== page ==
Since 1974, when the law was changed under Augusto Pinochet’s dictatorship, Chile has been one of seven countries in the world that do not allow abortion under any circumstances. After democracy was re-introduced in 1990, there were several attempts to decriminalize abortion, but all of them, including a promise from president Michelle Bachelet to legalize it in case of rape or mortal danger to the woman, were unsuccessful.
When the Chilean constitution had to be changed in 1974, Senator Jaime Guzmán Errázuriz gave a speech about abortion that included the following: “The mother must have the child, even though it might be abnormal, even though it may be unwanted, even when it is the product of rape and even though the pregnancy may result in her death.”
Although the constitution itself remained vague and only “protects the life of the unborn,” Guzmán's discourse remains the best summary of the policy today.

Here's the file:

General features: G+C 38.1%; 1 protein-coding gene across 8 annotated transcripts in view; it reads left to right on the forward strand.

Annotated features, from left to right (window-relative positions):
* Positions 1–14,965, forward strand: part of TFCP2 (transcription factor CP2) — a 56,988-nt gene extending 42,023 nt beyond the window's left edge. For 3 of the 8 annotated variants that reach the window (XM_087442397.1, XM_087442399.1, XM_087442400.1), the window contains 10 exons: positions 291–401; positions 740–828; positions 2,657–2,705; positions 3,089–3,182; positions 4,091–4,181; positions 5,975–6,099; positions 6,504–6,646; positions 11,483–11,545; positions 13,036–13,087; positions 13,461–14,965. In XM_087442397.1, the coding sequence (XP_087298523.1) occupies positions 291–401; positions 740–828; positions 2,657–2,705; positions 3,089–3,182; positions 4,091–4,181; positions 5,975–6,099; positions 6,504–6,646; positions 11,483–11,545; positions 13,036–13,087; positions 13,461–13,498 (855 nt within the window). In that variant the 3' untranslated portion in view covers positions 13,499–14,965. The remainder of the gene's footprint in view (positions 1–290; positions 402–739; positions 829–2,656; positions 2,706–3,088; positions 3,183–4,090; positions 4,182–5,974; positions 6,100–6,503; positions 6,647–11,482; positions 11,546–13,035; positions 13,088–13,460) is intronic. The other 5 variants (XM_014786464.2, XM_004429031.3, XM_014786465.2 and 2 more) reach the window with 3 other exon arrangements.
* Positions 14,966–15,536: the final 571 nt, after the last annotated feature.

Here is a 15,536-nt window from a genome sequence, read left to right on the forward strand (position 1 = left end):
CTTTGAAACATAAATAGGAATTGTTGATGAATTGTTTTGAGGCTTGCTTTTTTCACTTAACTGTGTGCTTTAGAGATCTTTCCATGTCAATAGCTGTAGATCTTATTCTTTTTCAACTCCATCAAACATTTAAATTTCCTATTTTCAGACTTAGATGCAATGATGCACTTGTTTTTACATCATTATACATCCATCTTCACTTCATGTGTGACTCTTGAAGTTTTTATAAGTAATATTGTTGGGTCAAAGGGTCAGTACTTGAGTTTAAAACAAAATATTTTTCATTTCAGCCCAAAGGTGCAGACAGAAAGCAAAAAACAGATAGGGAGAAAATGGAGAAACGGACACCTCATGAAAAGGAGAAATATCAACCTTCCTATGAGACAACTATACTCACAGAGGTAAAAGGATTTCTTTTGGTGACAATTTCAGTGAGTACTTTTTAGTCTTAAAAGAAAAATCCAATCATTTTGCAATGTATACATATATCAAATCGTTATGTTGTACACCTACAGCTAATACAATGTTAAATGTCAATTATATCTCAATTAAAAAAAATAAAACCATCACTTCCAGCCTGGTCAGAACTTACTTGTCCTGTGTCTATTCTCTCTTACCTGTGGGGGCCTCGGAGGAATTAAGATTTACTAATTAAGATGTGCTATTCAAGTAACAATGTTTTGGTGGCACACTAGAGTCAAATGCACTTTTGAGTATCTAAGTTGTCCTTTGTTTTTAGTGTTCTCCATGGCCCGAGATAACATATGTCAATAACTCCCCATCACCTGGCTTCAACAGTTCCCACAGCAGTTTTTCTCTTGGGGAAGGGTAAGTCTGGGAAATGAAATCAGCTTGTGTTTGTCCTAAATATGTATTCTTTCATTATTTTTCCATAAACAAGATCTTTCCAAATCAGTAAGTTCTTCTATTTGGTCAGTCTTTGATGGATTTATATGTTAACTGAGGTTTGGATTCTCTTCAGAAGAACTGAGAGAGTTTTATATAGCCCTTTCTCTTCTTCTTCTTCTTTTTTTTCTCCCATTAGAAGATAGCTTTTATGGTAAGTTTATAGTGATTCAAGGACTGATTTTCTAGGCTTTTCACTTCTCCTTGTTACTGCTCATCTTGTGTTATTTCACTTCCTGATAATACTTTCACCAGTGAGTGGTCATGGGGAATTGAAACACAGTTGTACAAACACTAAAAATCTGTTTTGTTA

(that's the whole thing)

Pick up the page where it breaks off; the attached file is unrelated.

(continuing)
By Bachelet's May 21 speech of this year, the promise had disappeared, but the debate had not. Every couple of months, the Chilean press runs a series of articles about very young girls who get pregnant, usually as a result of rape, sometimes by a family member and are not allowed to abort. This year, it was an 11 year-old girl, whose tragic story made her a symbol of the cause.
Mi cartel del día de la mujer dirá “Chile país en donde una NIÑA de 11 años puede ser MADRE DE SU PROPIO HERMANO. ABORTO LEGAL AHORA”.
— #ApagonFemenino (@BessyPrado) March 4, 2015
“My poster for Women’s day will say: ‘Chile a country where a girl of 11 can be the mother of her own brother. Legal abortion now.”
Chile is a catholic country in its roots, so it is unsurprising that the prohibition regarding abortion is only one of many sides of a broader societal issue.
“The bishops of Chile react to the project to decriminalize abortion http://t.co/anQNWwcNTv”
The contraceptive pill is sold over the counter at pharmacies, but the morning-after pill, an emergency contraceptive used retroactively to prevent pregnancy, is harder to get a hold of. The emergency contraceptive was legalized in 2002, after a long battle in the courts. Affluent Chileans could get it in private clinics, but most women had to resort to the national health service, which only provided it in case of sexual assault. From 2006 onwards, it was made available to women from the age of 14 without parental consent, but